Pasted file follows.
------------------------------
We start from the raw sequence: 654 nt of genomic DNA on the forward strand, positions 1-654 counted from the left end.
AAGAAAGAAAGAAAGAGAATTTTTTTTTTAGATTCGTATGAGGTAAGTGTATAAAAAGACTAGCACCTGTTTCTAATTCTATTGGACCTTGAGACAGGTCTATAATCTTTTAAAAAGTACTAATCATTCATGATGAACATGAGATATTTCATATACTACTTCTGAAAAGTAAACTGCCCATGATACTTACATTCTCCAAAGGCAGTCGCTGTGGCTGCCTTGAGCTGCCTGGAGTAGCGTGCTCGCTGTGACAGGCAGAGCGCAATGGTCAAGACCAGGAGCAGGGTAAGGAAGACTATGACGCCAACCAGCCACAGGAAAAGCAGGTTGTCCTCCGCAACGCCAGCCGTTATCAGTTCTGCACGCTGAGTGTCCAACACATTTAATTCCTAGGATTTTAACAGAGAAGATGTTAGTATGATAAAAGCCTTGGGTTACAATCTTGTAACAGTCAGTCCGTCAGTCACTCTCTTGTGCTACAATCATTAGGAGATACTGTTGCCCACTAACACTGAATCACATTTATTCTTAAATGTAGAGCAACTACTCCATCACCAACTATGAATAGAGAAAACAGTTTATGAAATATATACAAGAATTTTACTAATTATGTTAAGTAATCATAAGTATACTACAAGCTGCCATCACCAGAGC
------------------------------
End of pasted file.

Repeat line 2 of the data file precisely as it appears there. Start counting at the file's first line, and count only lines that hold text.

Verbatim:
AAGAAAGAAAGAAAGAGAATTTTTTTTTTAGATTCGTATGAGGTAAGTGTATAAAAAGACTAGCACCTGTTTCTAATTCTATTGGACCTTGAGACAGGTCTATAATCTTTTAAAAAGTACTAATCATTCATGATGAACATGAGATATTTCATATACTACTTCTGAAAAGTAAACTGCCCATGATACTTACATTCTCCAAAGGCAGTCGCTGTGGCTGCCTTGAGCTGCCTGGAGTAGCGTGCTCGCTGTGACAGGCAGAGCGCAATGGTCAAGACCAGGAGCAGGGTAAGGAAGACTATGACGCCAACCAGCCACAGGAAAAGCAGGTTGTCCTCCGCAACGCCAGCCGTTATCAGTTCTGCACGCTGAGTGTCCAACACATTTAATTCCTAGGATTTTAACAGAGAAGATGTTAGTATGATAAAAGCCTTGGGTTACAATCTTGTAACAGTCAGTCCGTCAGTCACTCTCTTGTGCTACAATCATTAGGAGATACTGTTGCCCACTAACACTGAATCACATTTATTCTTAAATGTAGAGCAACTACTCCATCACCAACTATGAATAGAGAAAACAGTTTATGAAATATATACAAGAATTTTACTAATTATGTTAAGTAATCATAAGTATACTACAAGCTGCCATCACCAGAGC